Femoral shaft fractures are a common orthopaedic injury. They are generally treated with intramedullary nailing. The optimal timing of operative treatment is variable and debated. Relatively simple femoral shaft fractures can be successfully treated in less than 24 hours in most health care systems. Femoral shaft fractures can be more complicated owing to various factors, such as multiple traumatic injuries, associated conditions, etc. These more complicated femoral shaft fractures benefit from stabilization within the first 6 hours to minimize complications. Stabilization of the long bones helps achieve an upright chest position and improves pulmonary, circulatory, and musculoskeletal function. Some patients with multiple severe traumatic injuries may suffer worsening of their general condition and pulmonary status. This article reviews concepts for selecting optimal timing of intramedullary fixation of femoral shaft fractures and reviews relevant current literature.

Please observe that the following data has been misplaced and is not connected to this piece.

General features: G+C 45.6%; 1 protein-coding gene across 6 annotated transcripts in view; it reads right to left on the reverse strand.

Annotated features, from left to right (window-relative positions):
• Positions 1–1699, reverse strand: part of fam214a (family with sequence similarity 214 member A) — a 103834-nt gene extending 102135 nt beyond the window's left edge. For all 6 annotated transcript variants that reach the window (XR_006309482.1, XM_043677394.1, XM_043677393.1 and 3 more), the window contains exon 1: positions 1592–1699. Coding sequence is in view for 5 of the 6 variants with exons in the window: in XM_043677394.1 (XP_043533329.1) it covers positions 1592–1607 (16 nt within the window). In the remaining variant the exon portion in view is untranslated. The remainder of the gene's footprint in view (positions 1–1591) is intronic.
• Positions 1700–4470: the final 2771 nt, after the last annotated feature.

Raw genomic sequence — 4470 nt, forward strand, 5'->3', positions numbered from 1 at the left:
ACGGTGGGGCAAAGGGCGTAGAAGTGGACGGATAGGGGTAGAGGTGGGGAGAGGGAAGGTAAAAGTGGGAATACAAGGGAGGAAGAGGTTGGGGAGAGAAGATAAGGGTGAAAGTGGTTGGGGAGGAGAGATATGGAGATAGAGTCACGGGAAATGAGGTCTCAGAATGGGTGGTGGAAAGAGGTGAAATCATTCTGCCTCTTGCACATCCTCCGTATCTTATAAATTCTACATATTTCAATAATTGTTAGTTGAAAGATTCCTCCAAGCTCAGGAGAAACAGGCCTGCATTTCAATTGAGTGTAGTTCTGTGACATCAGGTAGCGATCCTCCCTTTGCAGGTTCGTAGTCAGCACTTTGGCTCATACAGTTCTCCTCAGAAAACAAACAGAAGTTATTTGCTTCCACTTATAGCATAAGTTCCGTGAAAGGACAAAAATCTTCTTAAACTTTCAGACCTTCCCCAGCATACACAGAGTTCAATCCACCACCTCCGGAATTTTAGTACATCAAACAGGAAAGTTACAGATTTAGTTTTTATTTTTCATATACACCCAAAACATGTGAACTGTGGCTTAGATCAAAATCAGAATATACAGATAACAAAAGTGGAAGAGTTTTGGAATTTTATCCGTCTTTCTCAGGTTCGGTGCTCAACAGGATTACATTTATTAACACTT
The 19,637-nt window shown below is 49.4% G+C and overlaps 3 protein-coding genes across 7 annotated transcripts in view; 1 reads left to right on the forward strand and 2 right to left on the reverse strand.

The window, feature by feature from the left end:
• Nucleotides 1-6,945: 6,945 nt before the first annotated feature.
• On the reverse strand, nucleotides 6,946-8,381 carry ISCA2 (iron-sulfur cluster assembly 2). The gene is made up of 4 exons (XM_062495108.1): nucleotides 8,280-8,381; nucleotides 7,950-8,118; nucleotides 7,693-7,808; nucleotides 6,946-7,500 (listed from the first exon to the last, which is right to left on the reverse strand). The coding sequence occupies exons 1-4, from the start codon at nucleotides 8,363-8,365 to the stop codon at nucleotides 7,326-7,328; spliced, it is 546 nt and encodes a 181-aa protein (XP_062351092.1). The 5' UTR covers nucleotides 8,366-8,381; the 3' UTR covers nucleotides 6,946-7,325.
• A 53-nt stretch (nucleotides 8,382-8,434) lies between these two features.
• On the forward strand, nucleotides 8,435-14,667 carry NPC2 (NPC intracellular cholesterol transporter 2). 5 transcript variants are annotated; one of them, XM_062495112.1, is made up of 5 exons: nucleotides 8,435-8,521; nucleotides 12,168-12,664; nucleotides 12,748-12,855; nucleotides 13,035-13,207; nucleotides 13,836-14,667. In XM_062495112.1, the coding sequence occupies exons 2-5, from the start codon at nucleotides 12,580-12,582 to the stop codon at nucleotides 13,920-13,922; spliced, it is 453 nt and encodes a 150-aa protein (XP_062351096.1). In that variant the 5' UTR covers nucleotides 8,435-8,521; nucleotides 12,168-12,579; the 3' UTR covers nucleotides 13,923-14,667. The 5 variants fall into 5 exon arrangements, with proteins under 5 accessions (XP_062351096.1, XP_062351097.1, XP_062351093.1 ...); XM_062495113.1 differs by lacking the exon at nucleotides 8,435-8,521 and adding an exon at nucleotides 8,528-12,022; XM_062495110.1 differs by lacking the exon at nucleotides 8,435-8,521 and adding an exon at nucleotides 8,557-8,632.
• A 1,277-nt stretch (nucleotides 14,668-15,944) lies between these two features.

Crean, Trevor; William Curtis; and Thomas A. DeCoster. "Considerations in Surgical Timing for Femoral Shaft Fractures." Western Journal of Orthopaedics 10, 1 (2021). https://digitalrepository.unm.edu/wjo/vol10/iss1/3